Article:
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How the Internet is Ruining Journalism

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For anyone, almost anywhere on earth, the easiest way to do anything is to do it online. From buying to communicating, reading, researching or entertaining pretty much everything that has ever been conceived of is online, and will be delivered to your eyeballs or your doorstep without you having to even put on underwear.

And so, journalists, no more interested in putting on their underwear than the rest of us, appear to have looked to the internet to find the pulse of world culture. Rather than interview face-to-face and reach out into the real world, they have dragged in the cultural equivalent of roadkill for examination. That is, of course, internet comments.

And so, the internet journalists find racists, rapists and psychotic murderers so common as to be everywhere something isn't, and feel as though they have discovered a furiously growing trend. If 50 percent of internet comments below an article on any given black person are spectacularly racist, someone who doesn't instinctively understand the scope of the internet might feel that 50 percent of the population is spectacularly racist.

The trouble with this conclusion is that there are 13 year-old boys. Having been a 13 year-old boy at one time, I know that they love to torque up sanctimonious "authorities" and attract attention to themselves. I remember, specifically, many instances in which my friends and I would, under cover of internet anonymity, try to outdo one another with the most offensive things we could conceive of for the express purpose of winning that competition. This sport has a name. Trolling.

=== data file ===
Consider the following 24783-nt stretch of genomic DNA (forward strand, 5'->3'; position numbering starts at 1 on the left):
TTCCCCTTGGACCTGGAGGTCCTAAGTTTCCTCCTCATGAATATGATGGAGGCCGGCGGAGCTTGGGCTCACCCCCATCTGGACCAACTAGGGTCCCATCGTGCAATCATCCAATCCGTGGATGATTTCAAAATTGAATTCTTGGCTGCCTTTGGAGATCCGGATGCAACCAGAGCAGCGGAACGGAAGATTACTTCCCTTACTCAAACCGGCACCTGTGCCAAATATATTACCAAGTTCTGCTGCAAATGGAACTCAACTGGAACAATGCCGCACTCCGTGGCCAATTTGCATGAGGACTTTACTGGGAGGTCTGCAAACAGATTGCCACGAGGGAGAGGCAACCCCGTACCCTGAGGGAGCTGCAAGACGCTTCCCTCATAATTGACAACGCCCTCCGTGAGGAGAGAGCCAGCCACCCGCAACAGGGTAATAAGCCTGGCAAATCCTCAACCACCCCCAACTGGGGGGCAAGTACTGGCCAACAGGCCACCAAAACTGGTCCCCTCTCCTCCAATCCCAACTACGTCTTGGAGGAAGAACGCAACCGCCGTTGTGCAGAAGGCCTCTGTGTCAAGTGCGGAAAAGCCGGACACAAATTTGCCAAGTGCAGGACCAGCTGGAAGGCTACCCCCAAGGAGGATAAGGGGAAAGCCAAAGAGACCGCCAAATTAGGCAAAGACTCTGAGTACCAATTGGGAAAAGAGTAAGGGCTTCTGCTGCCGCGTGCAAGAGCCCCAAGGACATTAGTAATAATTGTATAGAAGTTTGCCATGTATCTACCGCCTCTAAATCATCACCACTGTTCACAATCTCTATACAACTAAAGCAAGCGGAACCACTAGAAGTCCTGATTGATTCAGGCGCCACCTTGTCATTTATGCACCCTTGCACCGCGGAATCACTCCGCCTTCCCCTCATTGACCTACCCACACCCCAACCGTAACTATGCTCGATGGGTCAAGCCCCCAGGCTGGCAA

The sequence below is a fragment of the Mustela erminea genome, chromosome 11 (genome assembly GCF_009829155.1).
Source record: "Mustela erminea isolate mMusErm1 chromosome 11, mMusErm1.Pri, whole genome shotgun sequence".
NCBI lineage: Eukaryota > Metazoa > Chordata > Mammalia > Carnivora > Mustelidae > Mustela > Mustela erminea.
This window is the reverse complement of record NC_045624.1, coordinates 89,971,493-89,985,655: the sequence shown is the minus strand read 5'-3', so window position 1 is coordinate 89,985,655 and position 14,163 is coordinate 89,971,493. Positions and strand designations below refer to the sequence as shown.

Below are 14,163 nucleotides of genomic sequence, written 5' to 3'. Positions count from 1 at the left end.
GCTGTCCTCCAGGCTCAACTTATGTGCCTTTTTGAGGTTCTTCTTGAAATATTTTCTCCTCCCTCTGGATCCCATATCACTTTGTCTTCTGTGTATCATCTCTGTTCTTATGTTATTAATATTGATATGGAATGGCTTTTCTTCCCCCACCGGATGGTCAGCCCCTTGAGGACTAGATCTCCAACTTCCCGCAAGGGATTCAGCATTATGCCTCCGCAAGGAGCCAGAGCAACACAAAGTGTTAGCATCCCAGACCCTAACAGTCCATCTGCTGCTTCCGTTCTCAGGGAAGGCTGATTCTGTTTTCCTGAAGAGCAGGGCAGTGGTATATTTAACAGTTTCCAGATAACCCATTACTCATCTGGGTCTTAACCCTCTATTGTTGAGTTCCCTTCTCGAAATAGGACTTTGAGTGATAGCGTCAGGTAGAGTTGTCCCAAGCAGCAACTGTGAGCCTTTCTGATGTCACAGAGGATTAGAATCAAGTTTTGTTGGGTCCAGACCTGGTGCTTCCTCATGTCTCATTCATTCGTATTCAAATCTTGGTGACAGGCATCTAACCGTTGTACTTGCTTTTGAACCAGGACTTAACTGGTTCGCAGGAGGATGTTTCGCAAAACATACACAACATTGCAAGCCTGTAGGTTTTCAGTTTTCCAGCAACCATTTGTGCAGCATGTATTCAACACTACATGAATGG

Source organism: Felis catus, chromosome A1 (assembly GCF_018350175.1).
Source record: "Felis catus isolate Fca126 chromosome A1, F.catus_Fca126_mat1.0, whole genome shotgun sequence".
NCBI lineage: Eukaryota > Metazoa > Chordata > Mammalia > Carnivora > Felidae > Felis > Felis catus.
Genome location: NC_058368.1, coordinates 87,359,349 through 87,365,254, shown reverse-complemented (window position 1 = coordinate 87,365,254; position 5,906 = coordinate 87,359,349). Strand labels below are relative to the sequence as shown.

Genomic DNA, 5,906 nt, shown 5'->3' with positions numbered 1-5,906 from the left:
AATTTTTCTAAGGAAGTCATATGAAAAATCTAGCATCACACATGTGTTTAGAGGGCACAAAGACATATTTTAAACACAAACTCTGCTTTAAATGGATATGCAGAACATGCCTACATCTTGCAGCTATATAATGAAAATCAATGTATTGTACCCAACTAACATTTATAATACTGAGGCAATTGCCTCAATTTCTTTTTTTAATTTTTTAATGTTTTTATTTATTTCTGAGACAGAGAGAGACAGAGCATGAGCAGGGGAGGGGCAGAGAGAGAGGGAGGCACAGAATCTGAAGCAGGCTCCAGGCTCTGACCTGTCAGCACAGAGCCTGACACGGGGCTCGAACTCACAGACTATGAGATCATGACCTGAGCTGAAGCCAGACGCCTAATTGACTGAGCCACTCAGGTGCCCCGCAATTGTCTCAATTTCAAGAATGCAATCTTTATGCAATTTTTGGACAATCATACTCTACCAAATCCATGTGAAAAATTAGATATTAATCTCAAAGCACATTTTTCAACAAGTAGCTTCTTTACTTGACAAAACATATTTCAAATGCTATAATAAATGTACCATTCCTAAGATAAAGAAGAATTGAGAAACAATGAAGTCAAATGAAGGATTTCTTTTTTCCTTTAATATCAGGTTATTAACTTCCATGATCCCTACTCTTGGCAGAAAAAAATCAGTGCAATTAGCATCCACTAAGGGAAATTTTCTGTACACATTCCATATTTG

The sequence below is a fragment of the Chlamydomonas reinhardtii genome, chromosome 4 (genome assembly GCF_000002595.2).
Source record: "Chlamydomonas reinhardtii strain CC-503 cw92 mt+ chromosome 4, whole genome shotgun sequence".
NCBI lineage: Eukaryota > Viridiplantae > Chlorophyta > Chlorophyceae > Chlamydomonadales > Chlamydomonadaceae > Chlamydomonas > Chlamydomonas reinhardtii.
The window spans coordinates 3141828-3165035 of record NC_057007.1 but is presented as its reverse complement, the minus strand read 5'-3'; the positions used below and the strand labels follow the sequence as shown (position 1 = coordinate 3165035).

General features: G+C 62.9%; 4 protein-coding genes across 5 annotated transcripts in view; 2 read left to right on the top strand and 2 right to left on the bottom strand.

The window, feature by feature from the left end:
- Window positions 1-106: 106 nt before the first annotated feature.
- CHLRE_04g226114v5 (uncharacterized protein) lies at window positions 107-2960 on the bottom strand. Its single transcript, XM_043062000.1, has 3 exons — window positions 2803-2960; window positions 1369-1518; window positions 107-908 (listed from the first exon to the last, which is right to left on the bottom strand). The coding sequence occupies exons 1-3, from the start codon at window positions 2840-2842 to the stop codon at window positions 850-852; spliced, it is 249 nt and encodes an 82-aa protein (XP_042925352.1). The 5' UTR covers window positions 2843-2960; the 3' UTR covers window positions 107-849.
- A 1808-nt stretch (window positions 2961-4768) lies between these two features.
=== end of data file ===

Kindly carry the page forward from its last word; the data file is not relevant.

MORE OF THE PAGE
Trolling is so common that every successful internet forum has a moderator whose specific task is to boot out the trolls, and every seasoned internet user knows the adage, "don't feed the trolls" meaning that they shouldn't respond in outrage, to the delight of the trolls. 

Unfortunately, it appears that the cultural analysts of our day don't understand 13 year-old boys and the enormous quantity of free time that they almost always have. In their innocence, or perhaps because the idea of a millions-strong army of flaming racists make for a compelling article, the worst possible statements from the most twisted imaginations on the planet are mistaken for mainstream opinion. 

From the glowing screen of a journalists laptop, it might appear that a majority of the planet belongs to a viciously raping, murdering sect of the Aryan nations, and that the Dark Ages are back with a vengeance. Fortunately for humanity, this doomsday cult is actually a relatively small number of voice-cracking prepubescent boys in the suburbs giggling around their smartphones.

While Slate or Jezebel.com might have us believe that the Ku Klux Klan version of Genghis Khan's army is upon us, the reality is closer to a little league team that is too shy to talk to the girls in their grade.

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Richard is an engineer by day, and a political activist by night, fighting would-be totalitarians and government busybodies everywhere.

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